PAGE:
The frequency detector 10 may determine the servo frequency associated with the servo sector in a variety of ways (as discussed at length below). In one embodiment, the frequency detector 10 may be configured to determine the servo frequency associated with the servo sector based upon a frequency of a preamble of the servo sector, or a preamble of another servo sector located within the first servo zone 6 2. For example, in one embodiment, the frequency detector 10 may detect when the head 8 has crossed a servo zone boundary 24 between a second servo zone (e.g., 6 1 or 6 3) and the first servo zone 6 2 based on the characteristics of a preamble of a first servo sector associated with the first servo zone 6 2. Once the frequency detector 10 has determined that the head 8 has crossed into the first servo zone 6 2, the frequency detector 10 might then retrieve stored data indicative of the servo frequency associated with the first servo zone 6 2 and thereby determine the servo frequency associated with the servo sector. In other embodiments, other fields associated with servo sectors may be processed by the frequency detector 10 in order to detect when the head 8 is positioned over the first servo zone 6 2.

In another embodiment, the frequency detector 10 may determine the servo frequency associated with the servo sector based upon the cylinder addresses/track identifiers previously read within a neighboring servo zone (e.g., 6 1 or 6 3). For example, in one embodiment, the frequency detector 10 may receive data indicative of a first previous track identifier associated with a second servo zone (e.g., 6 1 or 6 3). The frequency detector 10 may then determine that the head 8 is approaching a servo zone boundary 24 between the second servo zone and the first servo zone 6 2 based at least in part on the first previous track identifier. For example, if the frequency detector 10 determines that the head is seeking towards the first servo zone 6 2, and the first previous track identifier indicates that the head 8 is just 20 tracks away from the servo zone boundary 24, then the frequency detector may determine that the head 8 is approaching the servo zone boundary 24. The frequency detector 10 may then retrieve data from memory in the disk drive 1 indicative of the servo frequency associated with the first servo zone 6 2. In one embodiment, the determination that the head 8 is approaching the servo zone boundary 24 may also be based upon a seek velocity of the head 8.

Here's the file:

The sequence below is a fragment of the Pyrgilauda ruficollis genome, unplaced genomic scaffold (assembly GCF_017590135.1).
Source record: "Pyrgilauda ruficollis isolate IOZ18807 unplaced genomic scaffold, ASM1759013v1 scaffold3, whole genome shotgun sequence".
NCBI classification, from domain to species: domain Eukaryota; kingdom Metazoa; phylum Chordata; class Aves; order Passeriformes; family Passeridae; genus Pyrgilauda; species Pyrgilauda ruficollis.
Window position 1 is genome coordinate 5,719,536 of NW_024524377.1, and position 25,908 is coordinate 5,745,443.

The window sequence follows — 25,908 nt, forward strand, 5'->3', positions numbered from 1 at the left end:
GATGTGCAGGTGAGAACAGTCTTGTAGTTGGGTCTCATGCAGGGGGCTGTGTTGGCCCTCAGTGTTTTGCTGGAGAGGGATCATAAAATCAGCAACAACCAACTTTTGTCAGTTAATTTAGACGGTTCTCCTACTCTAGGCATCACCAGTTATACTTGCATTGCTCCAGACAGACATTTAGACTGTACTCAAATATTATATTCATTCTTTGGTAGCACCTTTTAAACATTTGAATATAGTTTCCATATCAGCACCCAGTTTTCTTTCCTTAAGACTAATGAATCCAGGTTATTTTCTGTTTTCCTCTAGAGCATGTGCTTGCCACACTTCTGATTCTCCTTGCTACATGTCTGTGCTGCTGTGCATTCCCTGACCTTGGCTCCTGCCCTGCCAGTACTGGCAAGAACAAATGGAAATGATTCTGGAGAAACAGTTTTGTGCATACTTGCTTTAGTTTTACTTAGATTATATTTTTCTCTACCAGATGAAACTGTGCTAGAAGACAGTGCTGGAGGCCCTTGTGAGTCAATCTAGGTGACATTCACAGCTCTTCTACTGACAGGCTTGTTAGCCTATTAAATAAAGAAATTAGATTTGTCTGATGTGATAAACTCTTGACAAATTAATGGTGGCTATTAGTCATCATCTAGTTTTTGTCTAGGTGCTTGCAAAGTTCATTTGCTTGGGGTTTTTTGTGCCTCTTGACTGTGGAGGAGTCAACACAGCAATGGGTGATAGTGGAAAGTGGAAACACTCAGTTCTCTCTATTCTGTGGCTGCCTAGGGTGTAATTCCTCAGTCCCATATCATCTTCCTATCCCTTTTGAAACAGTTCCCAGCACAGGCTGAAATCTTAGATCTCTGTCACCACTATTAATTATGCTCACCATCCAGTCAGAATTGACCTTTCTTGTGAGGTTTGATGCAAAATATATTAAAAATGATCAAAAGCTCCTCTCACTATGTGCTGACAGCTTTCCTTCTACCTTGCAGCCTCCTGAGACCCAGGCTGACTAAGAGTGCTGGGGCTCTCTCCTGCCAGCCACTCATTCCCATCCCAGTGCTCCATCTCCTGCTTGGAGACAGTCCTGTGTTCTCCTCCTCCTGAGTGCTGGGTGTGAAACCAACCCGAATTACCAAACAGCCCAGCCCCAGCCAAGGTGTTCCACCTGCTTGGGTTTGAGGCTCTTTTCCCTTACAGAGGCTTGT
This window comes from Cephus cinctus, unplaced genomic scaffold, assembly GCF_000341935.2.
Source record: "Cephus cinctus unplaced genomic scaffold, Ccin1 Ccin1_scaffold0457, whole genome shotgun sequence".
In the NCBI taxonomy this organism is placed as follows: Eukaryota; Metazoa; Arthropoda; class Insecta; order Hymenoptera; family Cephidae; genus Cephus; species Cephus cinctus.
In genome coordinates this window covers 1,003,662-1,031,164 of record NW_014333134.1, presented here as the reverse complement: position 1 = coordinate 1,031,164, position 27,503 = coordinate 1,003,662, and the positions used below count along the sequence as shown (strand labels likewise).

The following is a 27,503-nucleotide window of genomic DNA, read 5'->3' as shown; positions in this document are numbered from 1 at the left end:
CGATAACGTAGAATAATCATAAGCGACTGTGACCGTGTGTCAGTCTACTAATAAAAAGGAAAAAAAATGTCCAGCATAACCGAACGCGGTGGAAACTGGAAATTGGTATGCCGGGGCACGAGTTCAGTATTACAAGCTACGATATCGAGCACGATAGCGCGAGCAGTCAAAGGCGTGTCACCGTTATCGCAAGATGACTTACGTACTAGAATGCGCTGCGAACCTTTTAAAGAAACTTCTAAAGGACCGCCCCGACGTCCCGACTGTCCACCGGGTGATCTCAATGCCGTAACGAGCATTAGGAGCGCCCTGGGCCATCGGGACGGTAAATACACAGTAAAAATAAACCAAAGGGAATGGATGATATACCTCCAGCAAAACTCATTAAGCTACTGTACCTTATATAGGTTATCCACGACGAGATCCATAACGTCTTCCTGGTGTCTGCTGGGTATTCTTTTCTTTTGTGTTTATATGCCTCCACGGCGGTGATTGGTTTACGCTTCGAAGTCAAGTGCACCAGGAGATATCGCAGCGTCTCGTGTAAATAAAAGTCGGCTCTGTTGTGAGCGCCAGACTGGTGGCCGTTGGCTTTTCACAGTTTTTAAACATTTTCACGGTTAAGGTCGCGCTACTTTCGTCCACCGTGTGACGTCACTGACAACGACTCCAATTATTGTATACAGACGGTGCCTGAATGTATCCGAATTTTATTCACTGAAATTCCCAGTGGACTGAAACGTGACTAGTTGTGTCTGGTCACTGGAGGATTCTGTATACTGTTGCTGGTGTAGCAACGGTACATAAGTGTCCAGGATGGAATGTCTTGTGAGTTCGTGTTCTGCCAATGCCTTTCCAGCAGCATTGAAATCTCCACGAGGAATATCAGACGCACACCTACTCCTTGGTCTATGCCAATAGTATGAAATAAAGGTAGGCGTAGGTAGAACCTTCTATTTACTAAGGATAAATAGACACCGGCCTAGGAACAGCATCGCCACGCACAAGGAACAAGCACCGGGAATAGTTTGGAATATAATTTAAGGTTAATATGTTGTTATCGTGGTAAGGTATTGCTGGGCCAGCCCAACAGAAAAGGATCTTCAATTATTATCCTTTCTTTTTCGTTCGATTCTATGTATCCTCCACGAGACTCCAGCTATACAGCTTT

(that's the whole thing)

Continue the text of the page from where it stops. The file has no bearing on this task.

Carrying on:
In one embodiment, the frequency detector 10 may further improve the accuracy with which it predicts the time at which the head 8 will cross the servo zone boundary 24 into the first servo zone 6 2 by receiving data indicative of a second previous track identifier in the second servo zone after receiving the data indicative of the first previous track identifier. In one embodiment, this second previous track identifier may indicate that the head 8 is so close to the servo zone boundary 24 that the head 8 is predicted to cross the servo zone boundary 24 before a subsequent servo wedge passes underneath the head 8. The frequency detector 10 may thus predict that the head 8 will cross the servo zone boundary 24 into the first servo zone 6 2, retrieve data indicative of the servo frequency associated with the first servo zone 6 2, and thereby determine the servo frequency associated with the servo sector.